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Forecasting When Volcanoes Will Erupt

Forecasting When Volcanoes Will Erupt

Satellite images could point scientists to the volcanoes most likely to erupt.

Forecasting When Volcanoes Will Erupt

Tuesday, July 30, 2013 - 18:45

Marsha Lewis, Contributing Producer

(Inside Science TV) -- There are 15,000 active volcanoes around the world. Of those, about 50 erupt each year, spewing steam, ash, toxic gases and lava. But scientists don’t know which volcanoes are most likely to erupt. A new tool is helping them to figure that out.

More than 43,000 people live in the shadow of Mauna Loa in Hawaii, the largest volcano on Earth.  Another 80,000 people live in the danger zone of Mount Rainier in Washington state.

Volcanoes can explode at any time – endangering the lives of tens of thousands or even millions of people.

Geophysicist Estelle Chaussard of the University of Miami said that the problem is figuring out which ones are likely to erupt.

“Right now, people doing research, they just pick a volcano and put their equipment there, and if they don’t see anything, well, too bad. If they see, something […] that’s good,” Chaussard said.

Now, researchers are using satellite images to forecast volcanic eruptions more accurately.

“What we are hoping to do is actually make forecasts more reliable by actually knowing which volcano we have to survey in the first place,” Chaussard said.

By piecing together the images, scientists can measure a volcano to see if it is inflating due to rising magma inside.  Volcanoes that inflate are more likely to erupt.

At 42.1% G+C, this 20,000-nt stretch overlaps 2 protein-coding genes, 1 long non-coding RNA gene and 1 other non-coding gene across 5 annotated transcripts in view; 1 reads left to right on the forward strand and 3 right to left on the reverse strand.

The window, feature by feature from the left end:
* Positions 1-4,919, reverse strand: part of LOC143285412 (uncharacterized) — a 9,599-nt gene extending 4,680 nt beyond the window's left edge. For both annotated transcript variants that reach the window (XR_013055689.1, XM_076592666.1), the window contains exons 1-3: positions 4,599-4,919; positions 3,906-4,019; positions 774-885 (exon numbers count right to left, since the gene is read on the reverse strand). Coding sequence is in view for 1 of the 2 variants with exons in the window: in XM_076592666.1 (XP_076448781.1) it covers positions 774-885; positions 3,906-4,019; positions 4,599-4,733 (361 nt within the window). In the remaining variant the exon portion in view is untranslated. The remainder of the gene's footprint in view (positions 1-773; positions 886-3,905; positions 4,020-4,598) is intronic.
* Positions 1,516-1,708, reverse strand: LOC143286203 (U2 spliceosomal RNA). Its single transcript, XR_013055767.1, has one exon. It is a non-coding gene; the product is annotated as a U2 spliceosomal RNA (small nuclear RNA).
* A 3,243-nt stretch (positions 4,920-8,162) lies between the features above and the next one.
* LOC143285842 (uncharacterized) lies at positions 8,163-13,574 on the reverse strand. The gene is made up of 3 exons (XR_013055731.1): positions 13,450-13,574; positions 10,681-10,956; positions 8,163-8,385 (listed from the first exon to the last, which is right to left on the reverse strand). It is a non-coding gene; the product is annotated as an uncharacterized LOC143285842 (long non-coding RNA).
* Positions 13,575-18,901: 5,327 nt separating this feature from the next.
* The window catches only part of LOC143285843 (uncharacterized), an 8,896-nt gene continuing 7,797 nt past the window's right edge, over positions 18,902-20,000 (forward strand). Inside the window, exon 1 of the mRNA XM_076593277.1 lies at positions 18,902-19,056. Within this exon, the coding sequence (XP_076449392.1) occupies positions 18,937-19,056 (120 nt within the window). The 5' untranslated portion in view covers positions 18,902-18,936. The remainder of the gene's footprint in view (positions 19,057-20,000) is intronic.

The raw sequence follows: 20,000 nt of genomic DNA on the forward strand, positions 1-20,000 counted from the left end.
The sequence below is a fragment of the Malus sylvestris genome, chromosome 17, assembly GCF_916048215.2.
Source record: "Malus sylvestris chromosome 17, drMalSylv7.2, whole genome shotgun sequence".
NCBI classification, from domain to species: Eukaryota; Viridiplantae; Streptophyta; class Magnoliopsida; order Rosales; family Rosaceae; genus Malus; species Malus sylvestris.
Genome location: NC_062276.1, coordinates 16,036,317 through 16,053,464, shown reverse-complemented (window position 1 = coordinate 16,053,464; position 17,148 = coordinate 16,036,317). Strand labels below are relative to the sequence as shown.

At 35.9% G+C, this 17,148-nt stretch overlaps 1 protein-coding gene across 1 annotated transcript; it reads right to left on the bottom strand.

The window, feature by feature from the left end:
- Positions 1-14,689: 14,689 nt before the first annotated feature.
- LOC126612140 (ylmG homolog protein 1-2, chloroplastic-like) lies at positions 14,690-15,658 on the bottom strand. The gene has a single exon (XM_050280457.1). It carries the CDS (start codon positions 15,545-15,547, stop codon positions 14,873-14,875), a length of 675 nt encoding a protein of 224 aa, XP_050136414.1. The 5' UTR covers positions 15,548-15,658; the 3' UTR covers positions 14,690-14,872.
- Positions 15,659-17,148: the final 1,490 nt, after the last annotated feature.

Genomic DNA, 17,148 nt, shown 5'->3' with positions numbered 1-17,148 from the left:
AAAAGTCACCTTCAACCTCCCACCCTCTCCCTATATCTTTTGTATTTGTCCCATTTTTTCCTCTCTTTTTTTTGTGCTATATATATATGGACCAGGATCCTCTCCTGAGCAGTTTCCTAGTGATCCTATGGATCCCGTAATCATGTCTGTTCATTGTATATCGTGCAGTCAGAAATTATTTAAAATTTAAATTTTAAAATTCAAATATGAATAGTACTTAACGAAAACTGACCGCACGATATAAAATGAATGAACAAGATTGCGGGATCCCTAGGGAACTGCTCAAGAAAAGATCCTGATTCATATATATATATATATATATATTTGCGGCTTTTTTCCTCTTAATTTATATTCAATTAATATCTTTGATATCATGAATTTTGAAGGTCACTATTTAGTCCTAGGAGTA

“We can actually measure how much the volcanoes are growing and we can detect this input of magma in the reservoir; that’s usually a precursor for an eruption,” Chaussard explained.

In a recent study, researchers examined satellite images and found that out of 79 volcanoes in Indonesia, six of them were inflated. 

“And three of these volcanoes actually erupted after the signal of inflation” was detected by our team, Chaussard said.

Using the satellite images, scientists can detect changes as small as a couple of millimeters. They are hoping that the combination of images and measurements will help alert people of danger sooner. 

It’s a first step toward forecasting when eruptions will happen. Researchers hope satellites will one day be used to monitor every volcano. A new European satellite is expected to launch soon.

Get Inside the Science

Taking the “pulse” of volcanoes using satellite images

University of Miami – Rosenstiel School of Marine & Atmospheric Science

Estelle Chaussard, University of Miami

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Author Bio & Story Archive

Marsha Lewis is a freelance producer based in California.  She has won 11 National Telly Awards and nine Regional Emmy Awards for her work in local and national syndicated news.

I’ve dedicated my time to reporting and producing stories focused on medical, science and technology. I created a nationally award winning series dedicated to promoting women and their great accomplishments.  Now I’ve taken that expertise outside the traditional TV news format and broadened the viewership to people around the world.